Menu

M2M FEATURE NEWS

Encounternet Ensures Precise Tracking of Avian Social Activities

By Carolyn J Dawson September 24, 2012

The University of Washington recently released a technology that will be of great help to researchers who track the social activities of birds and animals. The latest telemetry system is called Encounternet, and comes with the combination of digital radio tags on animals with sturdy wireless base stations.

Dr. Brian Otis and John Burt from the National Science Foundation have developed and financed the tracking tag system.

The digital radio tags were manufactured at the lab of Otis, an associate professor of electrical engineering at the University of Washington.

“This is a new type of animal-tracking technology,” Otis said in a statement. “Ecology is just one of the many fields that will be transformed with miniaturized, low-power wireless sensors.”

The conventional method used for tracking animals made use of a radio transmitter. Researchers could however track animals using a VHF receiver, only if animals were in close vicinity. While researchers could monitor the grazing, resettlement and mating manners of the animals, they could not track all the exchanges between them.

The latest tags are small and will be tied to the birds using a degradable strap that disconnects from the subject only after the battery has discharged. Researchers can now view all communications among the animals as the tags interact amongst themselves.

Researchers can therefore turn off the battery if the number of encounters occurring is low.

Burt has completed his PhD thesis on birdsong communication and education. Otis has specialized in small, lightweight, low-power electronics. Both scientists worked together for nearly seven years before launching Encounternet LLC.

Said Burt: “Encounternet tags can monitor each other, so you can use them to study interactions among animals. You can’t even start to do that with other radio-tracking technology. People are excited about this because for the first time, it allows them to study smaller animal interactions and social networks on an incredibly fine scale. Social networks are turning out to be key to understanding many animal behaviors. People say Encounternet is the only thing they can find that can collect that information.”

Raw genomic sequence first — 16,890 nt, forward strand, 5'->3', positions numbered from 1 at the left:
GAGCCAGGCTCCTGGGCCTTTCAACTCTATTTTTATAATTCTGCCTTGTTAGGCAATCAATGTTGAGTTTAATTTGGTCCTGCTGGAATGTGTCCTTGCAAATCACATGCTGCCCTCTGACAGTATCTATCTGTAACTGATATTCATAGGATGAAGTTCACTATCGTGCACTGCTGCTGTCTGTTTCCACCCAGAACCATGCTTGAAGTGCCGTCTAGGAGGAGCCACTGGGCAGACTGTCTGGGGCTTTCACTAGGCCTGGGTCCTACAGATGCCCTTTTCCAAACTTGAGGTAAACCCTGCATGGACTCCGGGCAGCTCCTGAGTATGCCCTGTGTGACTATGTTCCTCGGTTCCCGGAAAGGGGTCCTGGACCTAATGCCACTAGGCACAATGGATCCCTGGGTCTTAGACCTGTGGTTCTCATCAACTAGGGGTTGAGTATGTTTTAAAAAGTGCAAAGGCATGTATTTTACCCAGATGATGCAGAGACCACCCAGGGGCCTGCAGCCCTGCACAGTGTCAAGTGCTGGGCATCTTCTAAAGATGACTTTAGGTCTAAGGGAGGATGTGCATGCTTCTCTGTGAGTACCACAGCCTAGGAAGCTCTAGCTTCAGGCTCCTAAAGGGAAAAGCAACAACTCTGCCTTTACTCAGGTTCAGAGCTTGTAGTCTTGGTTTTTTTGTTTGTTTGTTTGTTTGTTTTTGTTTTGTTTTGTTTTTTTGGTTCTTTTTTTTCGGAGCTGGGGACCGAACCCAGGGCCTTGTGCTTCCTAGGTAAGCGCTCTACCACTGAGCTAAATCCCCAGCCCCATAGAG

The upcoming releases of Encounternet will include a GPS component for documenting the position of the encounters, and an accelerometer for perceiving the activities of the animal.

Want to learn more about M2M technologies? Don’t miss the M2M Evolution Conference, collocated with ITEXPO West 2012 taking place Oct. 2-5, in Austin, TX. Stay in touch with everything happening at M2M Evolution Conference. Follow us on Twitter.




Edited by Braden Becker

IoTevolutionworld Contributor

SHARE THIS ARTICLE
Related Articles

Telit Provides Cat M1 IoT Module for NTT Smart Cities Trial

By: Ken Briodagh    6/15/2018

In a recent release, Telit announced that its ME910C1-J1 is being used in a Smart City field trial by NTT DoCoMo in Fujisawa.

Read More

The Blockchain GDPR Puzzle: An Expert Weighs In

By: Cynthia S. Artin    6/11/2018

Akshay Sharma, Principal Analyst for the boutique advisory firm neXt-Curve, shared strong views in a note published last month on the potential to inv…

Read More

Summer Boot Camp: Gateway to Enterprise IOT?

By: Cynthia S. Artin    6/5/2018

June is a beautiful month to be in Canada, and at the LoRa Alliance All Members Meeting and Open House, Senet and Laird will be hosting a boot camp of…

Read More

Curvature is Curving IT Lifecycle Services for Data Centers

By: Chrissie Cluney    6/5/2018

Curvature is the world's largest provider of third-party maintenance and multi-vendor network and data center IT lifecycle services.

Read More

eleven-x Launches LoRaWAN Solutions for Smart City and Enterprise IoT

By: Ken Briodagh    5/31/2018

eleven-x has launched a new platform designed to enable easy and secure wireless LoRaWAN connectivity for currently deployed but unconnected Smart Cit…

Read More